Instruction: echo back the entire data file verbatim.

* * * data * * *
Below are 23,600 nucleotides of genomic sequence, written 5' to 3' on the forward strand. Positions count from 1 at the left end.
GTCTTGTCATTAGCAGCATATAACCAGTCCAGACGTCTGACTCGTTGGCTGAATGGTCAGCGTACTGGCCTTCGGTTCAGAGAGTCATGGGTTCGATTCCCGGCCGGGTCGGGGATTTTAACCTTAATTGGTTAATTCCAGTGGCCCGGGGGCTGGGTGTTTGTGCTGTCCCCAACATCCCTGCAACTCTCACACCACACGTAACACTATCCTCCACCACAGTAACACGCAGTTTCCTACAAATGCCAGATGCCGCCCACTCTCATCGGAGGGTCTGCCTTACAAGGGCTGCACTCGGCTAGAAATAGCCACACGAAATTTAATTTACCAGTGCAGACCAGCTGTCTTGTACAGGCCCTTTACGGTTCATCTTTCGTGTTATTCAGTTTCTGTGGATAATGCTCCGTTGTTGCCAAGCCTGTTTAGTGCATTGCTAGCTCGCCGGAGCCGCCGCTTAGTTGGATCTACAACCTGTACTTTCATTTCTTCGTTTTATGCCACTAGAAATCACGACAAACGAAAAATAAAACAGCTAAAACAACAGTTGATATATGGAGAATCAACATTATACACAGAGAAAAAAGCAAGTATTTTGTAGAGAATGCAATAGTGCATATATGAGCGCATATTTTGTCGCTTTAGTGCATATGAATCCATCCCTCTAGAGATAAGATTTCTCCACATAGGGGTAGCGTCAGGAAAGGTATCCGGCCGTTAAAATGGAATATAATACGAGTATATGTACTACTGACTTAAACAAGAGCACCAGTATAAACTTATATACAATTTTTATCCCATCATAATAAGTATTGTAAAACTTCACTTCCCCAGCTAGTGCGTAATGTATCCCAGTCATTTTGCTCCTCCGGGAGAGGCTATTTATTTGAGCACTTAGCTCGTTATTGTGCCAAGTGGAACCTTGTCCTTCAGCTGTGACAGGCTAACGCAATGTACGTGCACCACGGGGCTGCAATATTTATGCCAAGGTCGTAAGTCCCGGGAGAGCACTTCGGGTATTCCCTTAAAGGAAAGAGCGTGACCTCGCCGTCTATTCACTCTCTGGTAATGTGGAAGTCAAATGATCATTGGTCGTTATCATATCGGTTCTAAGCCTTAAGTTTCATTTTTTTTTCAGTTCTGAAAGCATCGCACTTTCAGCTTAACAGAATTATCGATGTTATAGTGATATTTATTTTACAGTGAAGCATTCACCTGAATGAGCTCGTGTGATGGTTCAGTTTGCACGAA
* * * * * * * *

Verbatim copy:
Below are 23,600 nucleotides of genomic sequence, written 5' to 3' on the forward strand. Positions count from 1 at the left end.
GTCTTGTCATTAGCAGCATATAACCAGTCCAGACGTCTGACTCGTTGGCTGAATGGTCAGCGTACTGGCCTTCGGTTCAGAGAGTCATGGGTTCGATTCCCGGCCGGGTCGGGGATTTTAACCTTAATTGGTTAATTCCAGTGGCCCGGGGGCTGGGTGTTTGTGCTGTCCCCAACATCCCTGCAACTCTCACACCACACGTAACACTATCCTCCACCACAGTAACACGCAGTTTCCTACAAATGCCAGATGCCGCCCACTCTCATCGGAGGGTCTGCCTTACAAGGGCTGCACTCGGCTAGAAATAGCCACACGAAATTTAATTTACCAGTGCAGACCAGCTGTCTTGTACAGGCCCTTTACGGTTCATCTTTCGTGTTATTCAGTTTCTGTGGATAATGCTCCGTTGTTGCCAAGCCTGTTTAGTGCATTGCTAGCTCGCCGGAGCCGCCGCTTAGTTGGATCTACAACCTGTACTTTCATTTCTTCGTTTTATGCCACTAGAAATCACGACAAACGAAAAATAAAACAGCTAAAACAACAGTTGATATATGGAGAATCAACATTATACACAGAGAAAAAAGCAAGTATTTTGTAGAGAATGCAATAGTGCATATATGAGCGCATATTTTGTCGCTTTAGTGCATATGAATCCATCCCTCTAGAGATAAGATTTCTCCACATAGGGGTAGCGTCAGGAAAGGTATCCGGCCGTTAAAATGGAATATAATACGAGTATATGTACTACTGACTTAAACAAGAGCACCAGTATAAACTTATATACAATTTTTATCCCATCATAATAAGTATTGTAAAACTTCACTTCCCCAGCTAGTGCGTAATGTATCCCAGTCATTTTGCTCCTCCGGGAGAGGCTATTTATTTGAGCACTTAGCTCGTTATTGTGCCAAGTGGAACCTTGTCCTTCAGCTGTGACAGGCTAACGCAATGTACGTGCACCACGGGGCTGCAATATTTATGCCAAGGTCGTAAGTCCCGGGAGAGCACTTCGGGTATTCCCTTAAAGGAAAGAGCGTGACCTCGCCGTCTATTCACTCTCTGGTAATGTGGAAGTCAAATGATCATTGGTCGTTATCATATCGGTTCTAAGCCTTAAGTTTCATTTTTTTTTCAGTTCTGAAAGCATCGCACTTTCAGCTTAACAGAATTATCGATGTTATAGTGATATTTATTTTACAGTGAAGCATTCACCTGAATGAGCTCGTGTGATGGTTCAGTTTGCACGAA